Behind The Scenes

An Events Industry Blog

All Posts

Is Cable Dying In The Era Of On Demand Video Streaming?

Why Live Streaming is Taking Over

Screen time has rocketed by 47 percent on smartphones and tablets. We are connected to the internet now more than ever, but at what cost?! It's clear that this trend has taken a toll on traditional cable companies. According to a study done by Survey Monkey, “60% of those that use both cable or satellite AND streaming services say they’re thinking of dumping cable/satellite in the next 12 months.” Even with compelling service bundles created by cable companies like Spectrum or Time Warner, customers are "cutting the cord" and choosing to put their money towards live and pre-recorded video streaming services.

 

Artboard 78

 

So why is live streaming competing with cable? By relying solely on the internet, streaming services allow for smoother service. With smart TV applications constantly updating, customers are happy to continue using their devices to stream and watch videos. Not only that, but the convenience of being able to stream television shows, films, or concerts at any point in time has become extremely popular. The statistics show that “about two in five American households now subscribe to a video streaming service like Netflix, Amazon Prime, or Hulu Plus.”

 

Cable TV Vs. Streaming

Even with video streaming rising in popularity, it is unlikely that Cable TV shows will disappear anytime soon. There's a certain appeal to watching a story unfold at specific times with the rest of the world, and having to wait in suspense to see what happens next. On the flip side, being able to "binge watch" a show from beginning to end at any time is a convenience that is hard to pass up.

Accessibility and price are two areas where there is a clear winner. Streaming services allow for streaming on multiple devices, whereas with cable TV, a cable box has to be physically installed in order to view the content. Even more enticing, the average cost of cable TV is about $100, while streaming platforms charge less than a quarter of that price around $12. While cable subscriptions typically come with far more content, most people with cable TV tend to only watch a handful of their favorite channels.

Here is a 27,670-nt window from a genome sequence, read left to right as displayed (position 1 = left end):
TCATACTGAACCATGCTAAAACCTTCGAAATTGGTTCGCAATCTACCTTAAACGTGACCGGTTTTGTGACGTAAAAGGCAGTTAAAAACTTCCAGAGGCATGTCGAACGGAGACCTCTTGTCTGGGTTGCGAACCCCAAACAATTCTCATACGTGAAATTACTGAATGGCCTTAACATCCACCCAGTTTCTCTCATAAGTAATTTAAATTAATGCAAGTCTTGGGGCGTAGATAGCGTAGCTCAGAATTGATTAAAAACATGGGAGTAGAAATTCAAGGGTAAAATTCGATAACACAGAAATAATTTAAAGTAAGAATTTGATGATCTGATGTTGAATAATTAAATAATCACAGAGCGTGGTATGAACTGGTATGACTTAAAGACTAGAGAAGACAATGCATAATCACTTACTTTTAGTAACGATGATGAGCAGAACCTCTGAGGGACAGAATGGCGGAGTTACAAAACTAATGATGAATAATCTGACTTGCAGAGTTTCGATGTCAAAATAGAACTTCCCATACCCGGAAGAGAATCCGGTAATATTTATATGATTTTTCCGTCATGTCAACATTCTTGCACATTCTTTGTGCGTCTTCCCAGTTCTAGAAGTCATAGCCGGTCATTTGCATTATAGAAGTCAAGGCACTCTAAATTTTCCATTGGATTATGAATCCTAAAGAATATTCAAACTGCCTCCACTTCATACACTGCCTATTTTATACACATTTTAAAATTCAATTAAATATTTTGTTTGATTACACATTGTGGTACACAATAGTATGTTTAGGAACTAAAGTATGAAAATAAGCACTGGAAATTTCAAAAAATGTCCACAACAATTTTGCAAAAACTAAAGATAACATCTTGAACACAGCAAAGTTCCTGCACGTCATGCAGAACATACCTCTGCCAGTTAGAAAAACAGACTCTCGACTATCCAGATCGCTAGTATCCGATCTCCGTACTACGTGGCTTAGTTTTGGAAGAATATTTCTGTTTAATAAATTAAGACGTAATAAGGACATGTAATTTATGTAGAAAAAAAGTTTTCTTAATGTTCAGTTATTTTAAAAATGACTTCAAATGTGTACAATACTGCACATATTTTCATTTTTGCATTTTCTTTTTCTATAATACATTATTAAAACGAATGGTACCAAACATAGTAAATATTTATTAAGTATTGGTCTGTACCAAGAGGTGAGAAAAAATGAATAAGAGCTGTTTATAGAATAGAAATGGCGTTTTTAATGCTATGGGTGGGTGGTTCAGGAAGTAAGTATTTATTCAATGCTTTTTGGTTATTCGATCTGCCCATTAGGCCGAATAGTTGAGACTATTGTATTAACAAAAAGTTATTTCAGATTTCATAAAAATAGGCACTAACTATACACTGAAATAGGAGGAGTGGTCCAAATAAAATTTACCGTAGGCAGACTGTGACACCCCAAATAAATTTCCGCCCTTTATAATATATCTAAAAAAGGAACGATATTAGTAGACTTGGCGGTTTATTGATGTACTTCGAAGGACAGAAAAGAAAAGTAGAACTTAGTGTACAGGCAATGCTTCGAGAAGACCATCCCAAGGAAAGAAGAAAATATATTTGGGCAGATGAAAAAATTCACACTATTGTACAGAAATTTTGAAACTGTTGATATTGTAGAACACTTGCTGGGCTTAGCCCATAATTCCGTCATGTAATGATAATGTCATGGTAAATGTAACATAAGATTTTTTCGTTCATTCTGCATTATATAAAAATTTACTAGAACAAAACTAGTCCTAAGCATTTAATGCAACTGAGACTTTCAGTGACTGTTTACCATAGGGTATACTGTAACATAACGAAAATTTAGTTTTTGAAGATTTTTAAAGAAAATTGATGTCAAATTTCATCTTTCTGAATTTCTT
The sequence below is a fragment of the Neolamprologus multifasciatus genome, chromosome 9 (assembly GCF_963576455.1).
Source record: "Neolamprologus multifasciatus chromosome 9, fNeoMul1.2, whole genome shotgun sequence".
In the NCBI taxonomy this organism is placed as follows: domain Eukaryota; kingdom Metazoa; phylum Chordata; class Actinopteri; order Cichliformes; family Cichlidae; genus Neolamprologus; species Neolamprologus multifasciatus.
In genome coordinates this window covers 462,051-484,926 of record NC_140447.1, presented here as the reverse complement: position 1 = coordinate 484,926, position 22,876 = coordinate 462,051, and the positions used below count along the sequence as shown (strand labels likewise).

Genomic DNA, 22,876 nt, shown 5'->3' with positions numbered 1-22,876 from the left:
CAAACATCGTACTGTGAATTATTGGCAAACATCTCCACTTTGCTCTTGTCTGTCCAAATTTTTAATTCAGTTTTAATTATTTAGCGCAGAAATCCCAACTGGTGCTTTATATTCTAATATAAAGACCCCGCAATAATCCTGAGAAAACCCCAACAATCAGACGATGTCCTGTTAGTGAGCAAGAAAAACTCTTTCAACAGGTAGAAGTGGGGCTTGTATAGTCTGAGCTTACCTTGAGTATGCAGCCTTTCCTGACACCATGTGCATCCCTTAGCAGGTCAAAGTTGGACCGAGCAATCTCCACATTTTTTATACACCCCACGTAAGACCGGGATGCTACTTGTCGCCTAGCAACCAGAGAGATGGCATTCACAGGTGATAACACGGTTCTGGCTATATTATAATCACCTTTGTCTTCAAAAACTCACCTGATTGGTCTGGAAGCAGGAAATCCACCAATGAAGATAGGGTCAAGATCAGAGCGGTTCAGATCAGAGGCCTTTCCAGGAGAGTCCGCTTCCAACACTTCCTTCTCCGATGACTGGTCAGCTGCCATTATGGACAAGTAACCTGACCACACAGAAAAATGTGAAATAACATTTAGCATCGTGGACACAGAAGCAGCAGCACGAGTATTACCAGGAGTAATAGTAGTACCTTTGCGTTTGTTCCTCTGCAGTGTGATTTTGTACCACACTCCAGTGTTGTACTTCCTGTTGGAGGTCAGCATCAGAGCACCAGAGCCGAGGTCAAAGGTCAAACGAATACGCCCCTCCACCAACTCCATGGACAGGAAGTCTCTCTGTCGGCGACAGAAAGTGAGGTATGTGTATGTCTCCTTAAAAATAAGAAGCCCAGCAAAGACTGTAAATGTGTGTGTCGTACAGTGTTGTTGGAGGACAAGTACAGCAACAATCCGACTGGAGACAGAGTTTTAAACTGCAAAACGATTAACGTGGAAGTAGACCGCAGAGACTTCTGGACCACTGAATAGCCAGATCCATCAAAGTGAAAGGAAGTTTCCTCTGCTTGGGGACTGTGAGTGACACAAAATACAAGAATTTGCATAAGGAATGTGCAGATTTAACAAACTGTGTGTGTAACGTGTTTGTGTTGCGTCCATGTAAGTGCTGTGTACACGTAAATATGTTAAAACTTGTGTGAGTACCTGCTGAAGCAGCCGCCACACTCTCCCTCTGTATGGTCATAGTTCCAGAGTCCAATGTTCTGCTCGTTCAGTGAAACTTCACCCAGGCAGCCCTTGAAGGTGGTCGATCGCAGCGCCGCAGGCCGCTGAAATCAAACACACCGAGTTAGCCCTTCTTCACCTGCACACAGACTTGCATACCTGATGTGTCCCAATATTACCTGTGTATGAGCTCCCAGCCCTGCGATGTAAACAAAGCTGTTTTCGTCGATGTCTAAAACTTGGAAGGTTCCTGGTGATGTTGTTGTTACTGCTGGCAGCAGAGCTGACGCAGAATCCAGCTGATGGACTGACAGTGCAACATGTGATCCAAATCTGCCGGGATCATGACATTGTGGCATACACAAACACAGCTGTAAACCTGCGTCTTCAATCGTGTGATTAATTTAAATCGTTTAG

Looking into potentially hosting your own live stream soon? Check out our FREE PDF guide on "How to Live Stream Your First Event."

Download Free PDF

 

With pressure building sports channels, gameshows, and television series are transitioning into the world of video streaming with increased regularity. As content becomes cheaper to purchase, easier to access, and more convenient to watch, consumers are hard-pressed not to switch over to video streaming in today's market.

 

So which demographics are most susceptible to video streaming? According to Prague Post, "most of the people who prefer online streaming are under the age of 17 to 25 years.” Younger generations are used to having quality entertainment at the end of their fingertips, which has contributed significantly to the industry shift that we're seeing today. How people consume entertainment has changed both culturally and fundamentally, suggesting that the trends are likely to continue. Watching what you want, how you want, and when you want it is the driving force behind the switch to video streaming.

 

How Cable TV Fights Back